Swedish Right Pulls Out of Budget Deal with Löfven

Swedish Social Democratic Party leader Stefan Löfven gives a speech in Gothenburg, September 13, 2014
Swedish Social Democratic Party leader Stefan Löfven gives a speech in Gothenburg, September 13, 2014 (Socialdemokraterna/Mattias Vepsä)

Sweden’s right-wing parties pulled out of a budget deal with the ruling Social Democrats on Friday, depriving Prime Minister Stefan Löfven of a majority and raising the specter of early elections.

Christian Democrat members, whose party is the smallest in the opposition Alliance, voted at a conference on Friday to abandon the pact with Löfven. The other conservative parties that most recently ruled Sweden from 2006 to 2014 followed suit this weekend.

They had propped up Löfven’s minority government since late last year when it failed to enact a budget of its own. Read more “Swedish Right Pulls Out of Budget Deal with Löfven”

Michael Pye’s History of the North Sea Disappoints

The Edge of the World cover
Michael Pye, The Edge of the World: A Cultural History of the North Sea and the Transformation of Europe (2015)

In The Edge of the World, Michael Pye sets out to explain “how the North Sea made us who we are.” He at least succeeds in showing how, through the centuries, the lands around the North Sea were in constant communication with each other and influenced developments in law, science and trade, perhaps more than most historians assumed.

But he does so while tearing down a familiar narrative about the rise of capitalism in the region without volunteering an alternative interpretation.

Pye’s book is organized around themes: the invention of money, the writing of law, fashion, urbanization. The book as a whole covers centuries but most chapters deal with a much shorter time and dwell longer on the stories of individuals — whom we have to assume are representative of bigger trends — than they do on tying in events to produce something resembling a theory.

It’s interesting to learn how Roman law was rediscovered in Icelandic and Irish monasteries and then spread to other parts of Northern Europe. But why is this relevant? What is the meaning of this? Read more “Michael Pye’s History of the North Sea Disappoints”

Nordics Back Britain’s European Reform Efforts

David Cameron
British prime minister David Cameron in Riga, Latvia, February 28, 2013 (UK in Latvia)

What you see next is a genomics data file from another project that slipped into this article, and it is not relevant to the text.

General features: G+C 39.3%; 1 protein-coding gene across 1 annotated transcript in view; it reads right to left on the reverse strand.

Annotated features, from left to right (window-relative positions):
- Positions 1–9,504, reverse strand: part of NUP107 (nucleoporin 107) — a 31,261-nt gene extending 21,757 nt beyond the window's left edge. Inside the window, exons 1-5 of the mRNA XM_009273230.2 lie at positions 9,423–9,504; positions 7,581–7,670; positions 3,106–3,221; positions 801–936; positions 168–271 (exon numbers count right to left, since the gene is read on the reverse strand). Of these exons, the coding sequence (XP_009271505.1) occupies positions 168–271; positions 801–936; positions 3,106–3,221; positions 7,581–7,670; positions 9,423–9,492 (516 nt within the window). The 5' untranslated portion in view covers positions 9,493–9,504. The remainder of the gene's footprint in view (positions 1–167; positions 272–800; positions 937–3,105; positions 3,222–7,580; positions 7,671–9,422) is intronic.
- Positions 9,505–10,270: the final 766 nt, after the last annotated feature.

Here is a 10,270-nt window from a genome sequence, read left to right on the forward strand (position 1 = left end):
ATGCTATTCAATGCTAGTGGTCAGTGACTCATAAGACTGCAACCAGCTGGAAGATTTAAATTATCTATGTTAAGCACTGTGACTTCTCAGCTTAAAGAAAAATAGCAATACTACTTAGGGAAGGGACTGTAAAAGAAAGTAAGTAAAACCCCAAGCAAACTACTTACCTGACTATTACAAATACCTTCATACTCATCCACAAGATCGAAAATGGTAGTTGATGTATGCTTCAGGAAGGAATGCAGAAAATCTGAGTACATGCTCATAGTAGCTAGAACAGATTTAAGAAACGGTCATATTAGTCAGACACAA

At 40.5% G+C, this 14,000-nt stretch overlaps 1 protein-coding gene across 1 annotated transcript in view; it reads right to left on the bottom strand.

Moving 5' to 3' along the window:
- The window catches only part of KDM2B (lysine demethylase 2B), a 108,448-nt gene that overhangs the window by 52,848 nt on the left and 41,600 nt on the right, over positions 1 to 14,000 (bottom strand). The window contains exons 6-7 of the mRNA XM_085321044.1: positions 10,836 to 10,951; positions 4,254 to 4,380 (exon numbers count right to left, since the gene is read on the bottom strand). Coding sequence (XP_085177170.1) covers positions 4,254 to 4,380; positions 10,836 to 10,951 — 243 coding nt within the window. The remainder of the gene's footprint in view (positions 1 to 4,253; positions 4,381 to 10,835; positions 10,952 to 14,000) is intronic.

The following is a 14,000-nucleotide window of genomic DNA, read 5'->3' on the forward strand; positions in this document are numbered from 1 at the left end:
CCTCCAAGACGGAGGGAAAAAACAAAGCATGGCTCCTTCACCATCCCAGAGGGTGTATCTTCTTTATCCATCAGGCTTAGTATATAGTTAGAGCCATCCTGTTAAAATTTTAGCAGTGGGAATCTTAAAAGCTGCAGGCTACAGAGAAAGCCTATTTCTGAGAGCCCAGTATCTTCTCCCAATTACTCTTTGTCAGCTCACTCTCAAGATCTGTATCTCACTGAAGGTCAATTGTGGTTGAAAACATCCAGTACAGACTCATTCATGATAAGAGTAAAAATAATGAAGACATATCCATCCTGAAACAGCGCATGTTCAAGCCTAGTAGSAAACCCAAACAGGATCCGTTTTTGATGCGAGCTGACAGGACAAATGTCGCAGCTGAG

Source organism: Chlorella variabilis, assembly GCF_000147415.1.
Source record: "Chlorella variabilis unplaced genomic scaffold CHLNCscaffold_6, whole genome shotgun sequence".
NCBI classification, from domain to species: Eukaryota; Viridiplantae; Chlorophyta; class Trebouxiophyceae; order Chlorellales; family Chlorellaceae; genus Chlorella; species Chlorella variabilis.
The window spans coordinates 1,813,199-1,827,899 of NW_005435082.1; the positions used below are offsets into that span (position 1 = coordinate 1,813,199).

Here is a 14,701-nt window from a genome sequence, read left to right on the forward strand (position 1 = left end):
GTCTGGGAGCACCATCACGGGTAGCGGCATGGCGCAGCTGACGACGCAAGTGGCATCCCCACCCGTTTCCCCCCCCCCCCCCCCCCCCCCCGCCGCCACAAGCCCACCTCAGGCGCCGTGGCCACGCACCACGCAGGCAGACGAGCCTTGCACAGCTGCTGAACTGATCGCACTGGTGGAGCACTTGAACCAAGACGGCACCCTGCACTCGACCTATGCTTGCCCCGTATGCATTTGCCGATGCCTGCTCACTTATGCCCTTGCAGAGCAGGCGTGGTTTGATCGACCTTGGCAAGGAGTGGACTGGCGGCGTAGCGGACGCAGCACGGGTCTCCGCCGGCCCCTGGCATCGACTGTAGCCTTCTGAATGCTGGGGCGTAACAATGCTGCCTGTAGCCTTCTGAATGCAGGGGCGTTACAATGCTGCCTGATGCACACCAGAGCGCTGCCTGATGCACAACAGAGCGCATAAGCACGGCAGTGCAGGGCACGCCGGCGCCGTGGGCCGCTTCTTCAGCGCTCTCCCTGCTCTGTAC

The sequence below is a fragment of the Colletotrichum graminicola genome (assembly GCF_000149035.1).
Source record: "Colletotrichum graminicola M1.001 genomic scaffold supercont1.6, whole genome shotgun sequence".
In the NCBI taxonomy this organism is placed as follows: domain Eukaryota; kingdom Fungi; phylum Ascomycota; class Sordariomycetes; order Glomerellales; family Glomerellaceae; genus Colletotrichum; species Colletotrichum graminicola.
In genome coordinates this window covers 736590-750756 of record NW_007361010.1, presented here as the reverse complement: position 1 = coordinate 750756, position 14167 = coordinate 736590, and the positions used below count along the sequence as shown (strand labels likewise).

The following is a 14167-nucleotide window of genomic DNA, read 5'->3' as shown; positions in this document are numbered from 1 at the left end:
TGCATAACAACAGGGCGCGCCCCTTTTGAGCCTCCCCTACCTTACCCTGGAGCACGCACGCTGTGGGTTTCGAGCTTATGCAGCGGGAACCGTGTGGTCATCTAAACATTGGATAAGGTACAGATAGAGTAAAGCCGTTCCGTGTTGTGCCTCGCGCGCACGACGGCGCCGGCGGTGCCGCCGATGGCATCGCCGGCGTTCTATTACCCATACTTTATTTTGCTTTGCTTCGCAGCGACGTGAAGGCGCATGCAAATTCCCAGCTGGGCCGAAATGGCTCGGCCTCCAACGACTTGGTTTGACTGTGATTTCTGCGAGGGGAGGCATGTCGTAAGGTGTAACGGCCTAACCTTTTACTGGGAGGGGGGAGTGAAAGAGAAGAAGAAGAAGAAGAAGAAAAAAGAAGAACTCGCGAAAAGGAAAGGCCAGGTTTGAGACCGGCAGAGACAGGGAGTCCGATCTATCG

Britain won support from Finland and Sweden on Monday for its efforts to reform its relationship with the European Union. But there is also misgiving in the region that the United Kingdom’s push for a looser affiliation with the continent could lead to a two-speed Europe that sees non-euro countries relegated to second-class status.

Alexander Stubb, Finland’s finance minister, said Britain was justified in demanding further liberalization, especially in services, as well as restrictions on welfare benefits for migrant workers.

“Our take is very simple: without the United Kingdom there is no European Union,” he said after consulting with his British counterpart, George Osborne, in Helsinki. Read more “Nordics Back Britain’s European Reform Efforts”

Sweden Cautions Against Two-Speed Europe

Stockholm Sweden
View of Stockholm, Sweden (Unsplash/Martin Bjork)

Deeper eurozone integration risks relegating non-euro countries like Sweden to the status of “second-class members of the European Union,” its finance minister, Magdalena Andersson, warned last week.

Writing in Stockholm’s Dagens Nyheter, Andersson warned against reduced influence for countries outside the eurozone if those countries that share the currency tighten their budget rules and pool economic governance.

“Ultimately, this may also affect the design of the EU single market which is so important for Sweden,” according to Andersson. Read more “Sweden Cautions Against Two-Speed Europe”

Denmark’s Liberals Take Office Without Allies

Copenhagen Denmark
View of the Frederik’s Church from Amalienborg Square in Copenhagen (iStock/Ruurd Dankloff)

Danish liberal party leader Lars Løkke Rasmussen was named prime minister on Sunday at the head of a minority government that has only 34 lawmakers in the Nordic country’s 179-seat parliament.

Rasmussen’s Venstre failed to form a coalition with other parties on the right, notably the Danish People’s Party that beat it into third place in an election two weeks ago.

“We are perfectly aware that we are a minority government that will have to work in cooperation,” Rasmussen told reporters as he left the royal palace in Copenhagen from a meeting with Queen Margrethe II. Read more “Denmark’s Liberals Take Office Without Allies”